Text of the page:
I have solved a following problem, the solution seems too simple, so I am suspicious, that I am making a mistake. Would be very greateful, if someone cheked the solution.

So, the problem : do there exist two simple, non isomorphic graphs, which cycle matrices are equal and every edge is contained in some cycle.

The solution : let two graphs be $G_1$ and $G_2$. Their corresponding cycle matrices are $C_1$ and $C_2$. Since they are aqual, let $C_1 = C_2 = C$. Let $A_1$ and $A_2$ be icidence matrices of $G_1$ and $G_2$. From theory it is known that $C \cdot A_1^T = 0$ and $C \cdot A_2^T = 0$. But, then $C \cdot A_1^T = C \cdot A_2^T$ and $A_1^T = A_2^T$ and $A_1 = A_2$. But this means that $G_1$ and $G_2$ are isomorphic. So the answer is no, such graphs do not exist.

Edit : since all matrices contain only values ${0,1}$, multiplication is done in the way, that $0 \cdot 0 = 0$, $1 \cdot 0 = 0$, $0 \cdot 1 = 0$ and $1 \cdot 1 = 1$

About the cycle matrix. Let the graph $G$ have $m$ edges and let $q$ be the number of different cycles in $G$. The cycle matrix $B = [b_{ij}]_{q \times m}$ of $G$ is $(1,0)$ matrix of order $q \times m$ with $b_{ij} = 1$ if the $i$th cycle includes $j$th edge and $b_{ij} = 0$ otherwise.

  • $\begingroup$ First line should be "Hallo, everyone". I have written that way dont know why it doesnt display as it should. $\endgroup$ – Jevgenijs Strigins Nov 17 '13 at 17:27
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    $\begingroup$ What is the cycle matrix? $\endgroup$ – Jernej Nov 17 '13 at 23:57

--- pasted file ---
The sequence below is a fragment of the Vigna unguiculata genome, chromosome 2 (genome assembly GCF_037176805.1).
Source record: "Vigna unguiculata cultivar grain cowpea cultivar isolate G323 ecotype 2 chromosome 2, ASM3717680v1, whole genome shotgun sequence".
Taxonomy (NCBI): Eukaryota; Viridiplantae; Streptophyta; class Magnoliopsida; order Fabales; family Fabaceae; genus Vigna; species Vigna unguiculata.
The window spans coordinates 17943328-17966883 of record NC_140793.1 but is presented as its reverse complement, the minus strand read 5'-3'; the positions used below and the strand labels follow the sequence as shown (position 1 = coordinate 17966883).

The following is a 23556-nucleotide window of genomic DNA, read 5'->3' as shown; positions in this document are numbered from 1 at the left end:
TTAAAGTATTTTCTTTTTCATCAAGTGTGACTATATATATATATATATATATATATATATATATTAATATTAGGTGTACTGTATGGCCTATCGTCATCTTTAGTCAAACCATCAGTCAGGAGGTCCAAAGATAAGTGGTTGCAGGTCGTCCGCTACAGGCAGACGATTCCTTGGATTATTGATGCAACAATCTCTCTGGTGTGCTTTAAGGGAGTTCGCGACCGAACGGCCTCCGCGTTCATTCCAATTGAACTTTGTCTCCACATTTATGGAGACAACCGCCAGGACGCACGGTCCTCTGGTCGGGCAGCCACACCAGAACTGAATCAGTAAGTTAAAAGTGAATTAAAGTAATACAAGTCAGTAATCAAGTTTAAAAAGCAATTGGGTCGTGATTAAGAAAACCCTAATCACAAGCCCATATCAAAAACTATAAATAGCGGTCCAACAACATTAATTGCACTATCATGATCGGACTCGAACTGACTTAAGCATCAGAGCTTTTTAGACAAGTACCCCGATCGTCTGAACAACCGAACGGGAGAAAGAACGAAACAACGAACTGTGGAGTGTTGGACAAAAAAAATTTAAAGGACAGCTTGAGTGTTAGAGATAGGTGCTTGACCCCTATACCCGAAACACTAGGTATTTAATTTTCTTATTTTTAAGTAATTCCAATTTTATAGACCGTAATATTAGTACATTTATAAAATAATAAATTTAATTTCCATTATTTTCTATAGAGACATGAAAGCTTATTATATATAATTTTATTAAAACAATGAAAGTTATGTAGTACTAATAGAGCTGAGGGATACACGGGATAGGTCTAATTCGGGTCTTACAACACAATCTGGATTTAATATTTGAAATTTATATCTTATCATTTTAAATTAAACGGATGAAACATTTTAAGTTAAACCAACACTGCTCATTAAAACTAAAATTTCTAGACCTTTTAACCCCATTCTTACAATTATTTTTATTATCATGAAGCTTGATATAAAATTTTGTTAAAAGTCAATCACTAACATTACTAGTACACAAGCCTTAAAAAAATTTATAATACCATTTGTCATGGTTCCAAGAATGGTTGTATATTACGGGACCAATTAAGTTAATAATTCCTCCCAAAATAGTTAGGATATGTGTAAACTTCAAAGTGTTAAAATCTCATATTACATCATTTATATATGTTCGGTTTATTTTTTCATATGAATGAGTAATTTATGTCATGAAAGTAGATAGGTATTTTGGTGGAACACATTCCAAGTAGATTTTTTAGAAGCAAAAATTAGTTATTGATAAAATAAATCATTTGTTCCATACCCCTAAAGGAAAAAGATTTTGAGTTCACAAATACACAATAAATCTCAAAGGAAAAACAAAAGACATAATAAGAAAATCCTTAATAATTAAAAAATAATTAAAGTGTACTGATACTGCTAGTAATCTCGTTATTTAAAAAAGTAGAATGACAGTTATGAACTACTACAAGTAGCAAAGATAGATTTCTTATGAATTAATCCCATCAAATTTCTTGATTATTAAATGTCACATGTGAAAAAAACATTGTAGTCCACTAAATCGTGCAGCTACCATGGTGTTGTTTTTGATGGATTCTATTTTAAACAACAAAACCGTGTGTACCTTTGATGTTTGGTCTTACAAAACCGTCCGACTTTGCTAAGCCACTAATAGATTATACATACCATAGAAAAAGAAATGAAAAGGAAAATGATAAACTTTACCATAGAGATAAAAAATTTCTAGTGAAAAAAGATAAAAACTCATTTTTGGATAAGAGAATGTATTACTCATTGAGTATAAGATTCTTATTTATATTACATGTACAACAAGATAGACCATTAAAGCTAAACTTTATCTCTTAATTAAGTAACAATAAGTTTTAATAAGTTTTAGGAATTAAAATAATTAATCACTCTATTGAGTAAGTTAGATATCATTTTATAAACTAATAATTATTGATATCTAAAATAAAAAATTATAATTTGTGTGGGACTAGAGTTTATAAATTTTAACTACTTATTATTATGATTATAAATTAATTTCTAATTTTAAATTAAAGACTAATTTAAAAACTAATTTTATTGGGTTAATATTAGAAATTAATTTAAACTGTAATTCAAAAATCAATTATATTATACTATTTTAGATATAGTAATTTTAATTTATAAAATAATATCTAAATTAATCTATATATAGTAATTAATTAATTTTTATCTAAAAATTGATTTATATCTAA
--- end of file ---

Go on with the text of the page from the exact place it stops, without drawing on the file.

• $\begingroup$ I edited my question with definition of cycle matrix. $\endgroup$ – Jevgenijs Strigins Nov 18 '13 at 7:36
  • $\begingroup$ Title says "isomorphic," body asks for "non-isomorphic". Please edit one or the other. $\endgroup$ – Gerry Myerson Nov 18 '13 at 8:09
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    $\begingroup$ If $G_1$ is a cycle of length 3, and $G_2$ is a cycle of length 3 together with a 4th vertex (either isolated, or adjacent to one of the vertices in the 3-cycle), then the graphs have the same cycle matrix, but are not isomorphic, right? $\endgroup$ – Gerry Myerson Nov 18 '13 at 8:14

I'm not entirely sure I have the right definition of cycle --- I'm assuming that something like abcadea (where the letters stand for vertices) doesn't count as a cycle, since it decomposes into two cycles, abca and adea. If I have it right, then there are connected counter-examples. Let $G_1$ be three triangles sharing a single vertex. Let $G_2$ also consist of three triangles, with the 1st and 2nd having one common vertex, the 2nd and 3rd having a different common vertex. Each graph has 9 edges forming 3 cycles, and the same cycle matrix $$\pmatrix{1&1&1&0&0&0&0&0&0\cr0&0&0&1&1&1&0&0&0\cr0&0&0&0&0&0&1&1&1\cr}$$ but the graphs are clearly not isomorphic, as only $G_1$ has a vertex of degree 6.


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